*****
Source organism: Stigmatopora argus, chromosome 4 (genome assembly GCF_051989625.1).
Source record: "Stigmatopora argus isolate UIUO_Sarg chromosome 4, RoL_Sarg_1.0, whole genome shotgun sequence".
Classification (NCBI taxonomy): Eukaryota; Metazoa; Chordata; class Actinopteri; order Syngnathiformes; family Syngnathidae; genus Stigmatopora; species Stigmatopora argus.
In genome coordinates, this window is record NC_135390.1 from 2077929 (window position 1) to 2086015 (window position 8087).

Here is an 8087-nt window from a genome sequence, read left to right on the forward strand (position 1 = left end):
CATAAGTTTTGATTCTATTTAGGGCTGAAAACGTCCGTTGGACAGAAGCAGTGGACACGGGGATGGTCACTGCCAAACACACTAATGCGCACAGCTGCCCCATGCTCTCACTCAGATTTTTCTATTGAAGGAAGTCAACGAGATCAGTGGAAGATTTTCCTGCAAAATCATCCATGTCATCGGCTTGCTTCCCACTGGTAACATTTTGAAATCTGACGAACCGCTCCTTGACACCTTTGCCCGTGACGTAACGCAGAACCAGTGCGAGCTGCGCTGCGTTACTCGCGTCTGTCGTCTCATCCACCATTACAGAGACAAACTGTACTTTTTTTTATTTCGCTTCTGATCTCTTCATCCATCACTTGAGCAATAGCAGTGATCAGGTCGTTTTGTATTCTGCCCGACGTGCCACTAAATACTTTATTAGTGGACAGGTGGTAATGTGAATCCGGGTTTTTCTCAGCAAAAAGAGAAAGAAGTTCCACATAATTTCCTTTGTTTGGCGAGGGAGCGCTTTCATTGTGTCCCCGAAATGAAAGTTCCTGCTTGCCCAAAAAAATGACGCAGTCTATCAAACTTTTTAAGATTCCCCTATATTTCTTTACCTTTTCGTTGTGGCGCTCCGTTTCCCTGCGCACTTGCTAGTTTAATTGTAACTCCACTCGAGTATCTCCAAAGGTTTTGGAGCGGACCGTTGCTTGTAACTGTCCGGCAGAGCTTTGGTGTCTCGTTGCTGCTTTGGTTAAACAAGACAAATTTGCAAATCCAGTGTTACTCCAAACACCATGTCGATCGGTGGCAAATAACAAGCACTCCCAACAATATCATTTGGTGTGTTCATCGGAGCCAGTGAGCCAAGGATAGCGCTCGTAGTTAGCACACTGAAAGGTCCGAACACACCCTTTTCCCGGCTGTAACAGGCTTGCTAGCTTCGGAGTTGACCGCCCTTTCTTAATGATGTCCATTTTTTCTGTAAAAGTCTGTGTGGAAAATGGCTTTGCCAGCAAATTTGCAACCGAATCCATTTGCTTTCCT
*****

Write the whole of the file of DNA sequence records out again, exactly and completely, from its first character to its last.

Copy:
Source organism: Stigmatopora argus, chromosome 4 (genome assembly GCF_051989625.1).
Source record: "Stigmatopora argus isolate UIUO_Sarg chromosome 4, RoL_Sarg_1.0, whole genome shotgun sequence".
Classification (NCBI taxonomy): Eukaryota; Metazoa; Chordata; class Actinopteri; order Syngnathiformes; family Syngnathidae; genus Stigmatopora; species Stigmatopora argus.
In genome coordinates, this window is record NC_135390.1 from 2077929 (window position 1) to 2086015 (window position 8087).

Here is an 8087-nt window from a genome sequence, read left to right on the forward strand (position 1 = left end):
CATAAGTTTTGATTCTATTTAGGGCTGAAAACGTCCGTTGGACAGAAGCAGTGGACACGGGGATGGTCACTGCCAAACACACTAATGCGCACAGCTGCCCCATGCTCTCACTCAGATTTTTCTATTGAAGGAAGTCAACGAGATCAGTGGAAGATTTTCCTGCAAAATCATCCATGTCATCGGCTTGCTTCCCACTGGTAACATTTTGAAATCTGACGAACCGCTCCTTGACACCTTTGCCCGTGACGTAACGCAGAACCAGTGCGAGCTGCGCTGCGTTACTCGCGTCTGTCGTCTCATCCACCATTACAGAGACAAACTGTACTTTTTTTTATTTCGCTTCTGATCTCTTCATCCATCACTTGAGCAATAGCAGTGATCAGGTCGTTTTGTATTCTGCCCGACGTGCCACTAAATACTTTATTAGTGGACAGGTGGTAATGTGAATCCGGGTTTTTCTCAGCAAAAAGAGAAAGAAGTTCCACATAATTTCCTTTGTTTGGCGAGGGAGCGCTTTCATTGTGTCCCCGAAATGAAAGTTCCTGCTTGCCCAAAAAAATGACGCAGTCTATCAAACTTTTTAAGATTCCCCTATATTTCTTTACCTTTTCGTTGTGGCGCTCCGTTTCCCTGCGCACTTGCTAGTTTAATTGTAACTCCACTCGAGTATCTCCAAAGGTTTTGGAGCGGACCGTTGCTTGTAACTGTCCGGCAGAGCTTTGGTGTCTCGTTGCTGCTTTGGTTAAACAAGACAAATTTGCAAATCCAGTGTTACTCCAAACACCATGTCGATCGGTGGCAAATAACAAGCACTCCCAACAATATCATTTGGTGTGTTCATCGGAGCCAGTGAGCCAAGGATAGCGCTCGTAGTTAGCACACTGAAAGGTCCGAACACACCCTTTTCCCGGCTGTAACAGGCTTGCTAGCTTCGGAGTTGACCGCCCTTTCTTAATGATGTCCATTTTTTCTGTAAAAGTCTGTGTGGAAAATGGCTTTGCCAGCAAATTTGCAACCGAATCCATTTGCTTTCCT